Eye on Design focuses on designers of all types and their process for developing their work. We hope to bring back the curtain on how some of the fine designers in the area create. For more information, contact Matthew Nash at firstname.lastname@example.org.
Jars of jelly may be the reason Steve Portner is the woodworker he is today.
Years ago his wife was looking to buy a jelly cupboard until Portner felt he could do better for cheaper.
He set out to build his first jelly cupboard to save about $45. But he was bitten by the building bug.
“I get a dose of humility every morning when I wake up and see it,” Portner said.
Since 2006, he’s taken his passion for woodworking to the next level through All in Wood, a business that rarely makes the same thing twice. He makes fireplace mantels, entertainment centers, light switch plates, mailboxes, doors, picture frames and furniture, along with doing repairs and plenty more.
“I’m a form follows function guy,” he said. “I don’t do anything strictly art. You can utilize it but it’s arts and crafts.”
In fact, much of his work fits the mindset behind the Arts and Crafts movement, which began in the 1860s, with a new focus on traditional craftsmanship and simplicity.
“The whole idea is to bring back some of the workmanship idea of work by hand,” Portner said. “It’s as much spiritual as a mental well-being.”
The movement died out around the turn of the 20th century due to competition from mass production.
“There’s a certain ethos there and I try to include some of that hard work in all of my stuff, like one of the hallmarks (of arts and crafts) is exposed joints or hand beveling,” Portner said.
Portner also wants to fit his customer’s style, so he usually goes into the home and, depending on the project, asks specific questions. If you are buying a desk, he’ll want to know which hand you write with and where you need to put a printer. “They have to look at it every day and I don’t want them to regret it,” he said.
One ray of inspiration came from neighbors looking to brighten a room in their house.
Portner said the couple wanted either a compass or a sunburst on their ceiling but liked the sun best.
With some sketches and dimensions defined, the sunburst is created all by hand and pieced together for easy installation and removal.
Portner started with the outer ring. He determined the diameter of the piece and its depth — he didn’t want the center to protrude too far from the ceiling. From there, he created the fan, the middle part of the piece that hides the screws and connectors holding the pointed rays and the dome.
He pieced together multiple sections of wood to create the circle and a layered look.
For the sunburst, he created a jig for his saw to cut an angle more acute than 45 degrees to create the four large rays and eight smaller ones.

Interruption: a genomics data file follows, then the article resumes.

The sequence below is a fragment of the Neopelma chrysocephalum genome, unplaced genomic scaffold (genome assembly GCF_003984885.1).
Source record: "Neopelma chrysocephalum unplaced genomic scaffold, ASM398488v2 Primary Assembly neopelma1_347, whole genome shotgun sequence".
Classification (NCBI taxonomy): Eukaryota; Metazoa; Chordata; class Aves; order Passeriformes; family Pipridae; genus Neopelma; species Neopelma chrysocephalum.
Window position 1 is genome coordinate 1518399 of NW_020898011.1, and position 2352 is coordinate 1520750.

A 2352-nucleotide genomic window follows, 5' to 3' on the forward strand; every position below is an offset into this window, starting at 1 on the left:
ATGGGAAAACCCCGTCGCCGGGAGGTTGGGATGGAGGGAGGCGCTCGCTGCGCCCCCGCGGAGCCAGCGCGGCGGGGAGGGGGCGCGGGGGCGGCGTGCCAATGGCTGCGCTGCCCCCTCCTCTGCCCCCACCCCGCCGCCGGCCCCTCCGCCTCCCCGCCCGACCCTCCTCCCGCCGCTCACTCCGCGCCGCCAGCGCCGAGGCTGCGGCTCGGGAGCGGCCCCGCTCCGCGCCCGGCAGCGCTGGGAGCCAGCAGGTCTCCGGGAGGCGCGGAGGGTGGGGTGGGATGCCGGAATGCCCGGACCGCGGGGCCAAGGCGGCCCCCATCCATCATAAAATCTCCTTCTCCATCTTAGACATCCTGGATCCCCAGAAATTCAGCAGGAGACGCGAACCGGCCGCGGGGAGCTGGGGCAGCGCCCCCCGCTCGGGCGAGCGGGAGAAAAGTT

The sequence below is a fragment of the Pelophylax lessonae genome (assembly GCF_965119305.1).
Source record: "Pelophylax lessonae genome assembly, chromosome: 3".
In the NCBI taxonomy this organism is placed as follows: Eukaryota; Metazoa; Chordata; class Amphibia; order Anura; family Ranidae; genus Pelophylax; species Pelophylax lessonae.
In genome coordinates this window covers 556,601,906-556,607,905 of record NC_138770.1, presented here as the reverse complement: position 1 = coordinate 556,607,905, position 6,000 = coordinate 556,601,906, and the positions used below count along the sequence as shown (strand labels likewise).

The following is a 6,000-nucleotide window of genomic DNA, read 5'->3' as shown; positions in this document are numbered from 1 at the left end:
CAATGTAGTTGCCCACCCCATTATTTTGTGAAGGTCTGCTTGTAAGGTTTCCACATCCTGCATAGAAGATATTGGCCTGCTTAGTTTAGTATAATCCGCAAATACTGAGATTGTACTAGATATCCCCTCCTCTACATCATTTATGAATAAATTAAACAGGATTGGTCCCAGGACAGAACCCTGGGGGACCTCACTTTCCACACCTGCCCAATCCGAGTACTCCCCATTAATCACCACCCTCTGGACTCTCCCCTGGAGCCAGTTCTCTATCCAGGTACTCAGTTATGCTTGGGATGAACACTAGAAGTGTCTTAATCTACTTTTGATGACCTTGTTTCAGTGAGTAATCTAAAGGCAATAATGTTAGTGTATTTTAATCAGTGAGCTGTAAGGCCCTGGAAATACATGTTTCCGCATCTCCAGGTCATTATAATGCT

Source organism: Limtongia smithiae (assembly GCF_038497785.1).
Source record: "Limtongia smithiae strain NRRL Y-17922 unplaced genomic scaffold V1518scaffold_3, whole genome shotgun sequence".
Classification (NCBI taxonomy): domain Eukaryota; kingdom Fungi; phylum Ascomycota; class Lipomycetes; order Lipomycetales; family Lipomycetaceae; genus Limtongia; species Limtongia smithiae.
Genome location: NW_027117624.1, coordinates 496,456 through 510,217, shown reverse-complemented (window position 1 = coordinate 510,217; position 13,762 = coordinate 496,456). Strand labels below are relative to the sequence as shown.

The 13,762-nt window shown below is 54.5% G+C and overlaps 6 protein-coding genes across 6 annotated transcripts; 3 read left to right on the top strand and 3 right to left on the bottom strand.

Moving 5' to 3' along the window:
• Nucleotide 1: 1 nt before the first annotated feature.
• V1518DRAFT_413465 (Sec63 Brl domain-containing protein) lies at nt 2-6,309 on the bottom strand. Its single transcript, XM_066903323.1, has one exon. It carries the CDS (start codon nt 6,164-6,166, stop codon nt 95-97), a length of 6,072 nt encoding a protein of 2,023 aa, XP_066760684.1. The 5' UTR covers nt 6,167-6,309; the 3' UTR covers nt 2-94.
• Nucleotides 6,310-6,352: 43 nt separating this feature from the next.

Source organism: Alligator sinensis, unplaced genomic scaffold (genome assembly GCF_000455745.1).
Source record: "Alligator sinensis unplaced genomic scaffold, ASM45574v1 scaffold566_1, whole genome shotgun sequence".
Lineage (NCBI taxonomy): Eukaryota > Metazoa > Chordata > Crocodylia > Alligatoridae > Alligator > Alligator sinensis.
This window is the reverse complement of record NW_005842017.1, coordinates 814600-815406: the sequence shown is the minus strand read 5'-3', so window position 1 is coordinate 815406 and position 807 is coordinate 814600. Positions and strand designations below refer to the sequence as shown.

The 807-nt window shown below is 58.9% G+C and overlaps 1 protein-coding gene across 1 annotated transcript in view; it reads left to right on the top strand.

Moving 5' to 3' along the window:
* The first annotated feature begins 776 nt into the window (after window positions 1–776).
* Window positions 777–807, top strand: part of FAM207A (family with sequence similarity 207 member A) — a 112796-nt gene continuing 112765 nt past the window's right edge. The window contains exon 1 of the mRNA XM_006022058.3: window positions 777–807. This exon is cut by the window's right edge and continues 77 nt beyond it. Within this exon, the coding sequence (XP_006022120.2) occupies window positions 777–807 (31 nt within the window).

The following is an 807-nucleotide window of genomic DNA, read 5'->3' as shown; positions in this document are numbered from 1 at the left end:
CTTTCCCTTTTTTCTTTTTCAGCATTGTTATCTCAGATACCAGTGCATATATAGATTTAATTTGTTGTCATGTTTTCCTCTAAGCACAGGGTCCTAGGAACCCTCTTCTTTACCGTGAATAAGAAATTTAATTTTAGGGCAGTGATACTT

To create the golden look, he applied Dutch metal, a version of gold leaf. Portner first placed a primer over the rays and eventually the whole outer layer, covering the wood grain. Then he applied an adhesive. He said the Dutch metal tears easily so he brushes it on to keep a smooth look.
For the dome, Portner glued together multiple blocks of wood into the rough dome shape before turning it on his lathe and gilding it.
At installation, Portner set up scaffolding for the 10-foot ceiling and first attached the outer ring to the ceiling joists with screws. The sun rays are screwed into the outer ring, followed by the fan. The final touch saw the sun dome spun on with a threaded nut.
The sun is just one example of Portner’s passion for wood projects and why he plans to keep going.
“It’s something I’m good at and I’m still learning a lot about it every day,” he said.
Portner grew up in the trades as a roofer and maintenance worker before becoming a baggage handler for Northwest Airlines, now Delta, for 19 years. In 2004, he and his family moved to the Sequim area where he built his home and shop with a plan to grow his business.
But a few years later with the declining economy, Portner said the phone stopped ringing so he’s taken on an array of woodworking jobs.
“By time people get to me to do anything in their house, it’s two or three years after they move in,” he said.
He’d like to focus on smaller projects and crafting freestanding furniture, but Portner said he takes everything he can get his hands on.
Although Portner is meticulous and experienced, he believes anybody could do what he does. Some of his smallest works, switch plates and mailboxes, are simply designed and can be made with Internet templates. For all woodworkers, he recommends connecting with fellow craftsmen and clubs to borrow tools and talk about methods and ideas.
Portner’s shop is filled with classical music: He said it helps keep him calm because not every project goes as planned.
He buys raw material from local and online wood dealers. To make switch plates, for example, he buys from Port Townsend’s Whale Bay Woods, which specializes in wood for instruments.
This summer, Portner opens his shop up for the Sequim Studio Tour from July 19-21. He is one of 32 artists at 18 venues. For more information, visit sequimstudiotour.org.